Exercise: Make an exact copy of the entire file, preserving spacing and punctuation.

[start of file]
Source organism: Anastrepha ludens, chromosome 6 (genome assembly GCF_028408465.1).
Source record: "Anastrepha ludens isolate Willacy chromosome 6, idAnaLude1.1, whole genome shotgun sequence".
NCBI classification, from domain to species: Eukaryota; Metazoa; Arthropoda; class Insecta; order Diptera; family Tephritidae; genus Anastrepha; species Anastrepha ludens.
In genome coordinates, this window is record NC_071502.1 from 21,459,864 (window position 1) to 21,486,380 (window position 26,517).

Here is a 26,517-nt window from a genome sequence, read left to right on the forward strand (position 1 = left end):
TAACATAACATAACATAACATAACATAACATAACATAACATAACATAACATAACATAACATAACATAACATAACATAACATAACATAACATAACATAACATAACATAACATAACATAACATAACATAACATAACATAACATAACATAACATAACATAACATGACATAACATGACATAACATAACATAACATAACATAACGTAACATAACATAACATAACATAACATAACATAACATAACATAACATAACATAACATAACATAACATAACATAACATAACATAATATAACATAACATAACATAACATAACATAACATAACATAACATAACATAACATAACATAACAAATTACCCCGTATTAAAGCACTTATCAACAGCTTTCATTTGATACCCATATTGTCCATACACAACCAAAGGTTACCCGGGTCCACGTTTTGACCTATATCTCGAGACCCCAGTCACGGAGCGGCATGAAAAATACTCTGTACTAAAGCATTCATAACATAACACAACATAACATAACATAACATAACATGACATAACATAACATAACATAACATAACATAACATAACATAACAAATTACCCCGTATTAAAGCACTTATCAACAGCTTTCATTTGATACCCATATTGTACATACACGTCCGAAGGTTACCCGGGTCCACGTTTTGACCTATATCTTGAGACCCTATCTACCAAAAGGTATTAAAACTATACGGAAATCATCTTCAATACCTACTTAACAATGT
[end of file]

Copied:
Source organism: Anastrepha ludens, chromosome 6 (genome assembly GCF_028408465.1).
Source record: "Anastrepha ludens isolate Willacy chromosome 6, idAnaLude1.1, whole genome shotgun sequence".
NCBI classification, from domain to species: Eukaryota; Metazoa; Arthropoda; class Insecta; order Diptera; family Tephritidae; genus Anastrepha; species Anastrepha ludens.
In genome coordinates, this window is record NC_071502.1 from 21,459,864 (window position 1) to 21,486,380 (window position 26,517).

Here is a 26,517-nt window from a genome sequence, read left to right on the forward strand (position 1 = left end):
TAACATAACATAACATAACATAACATAACATAACATAACATAACATAACATAACATAACATAACATAACATAACATAACATAACATAACATAACATAACATAACATAACATAACATAACATAACATAACATAACATAACATAACATAACATAACATAACATGACATAACATGACATAACATAACATAACATAACATAACGTAACATAACATAACATAACATAACATAACATAACATAACATAACATAACATAACATAACATAACATAACATAACATAACATAATATAACATAACATAACATAACATAACATAACATAACATAACATAACATAACATAACATAACAAATTACCCCGTATTAAAGCACTTATCAACAGCTTTCATTTGATACCCATATTGTCCATACACAACCAAAGGTTACCCGGGTCCACGTTTTGACCTATATCTCGAGACCCCAGTCACGGAGCGGCATGAAAAATACTCTGTACTAAAGCATTCATAACATAACACAACATAACATAACATAACATAACATGACATAACATAACATAACATAACATAACATAACATAACATAACAAATTACCCCGTATTAAAGCACTTATCAACAGCTTTCATTTGATACCCATATTGTACATACACGTCCGAAGGTTACCCGGGTCCACGTTTTGACCTATATCTTGAGACCCTATCTACCAAAAGGTATTAAAACTATACGGAAATCATCTTCAATACCTACTTAACAATGT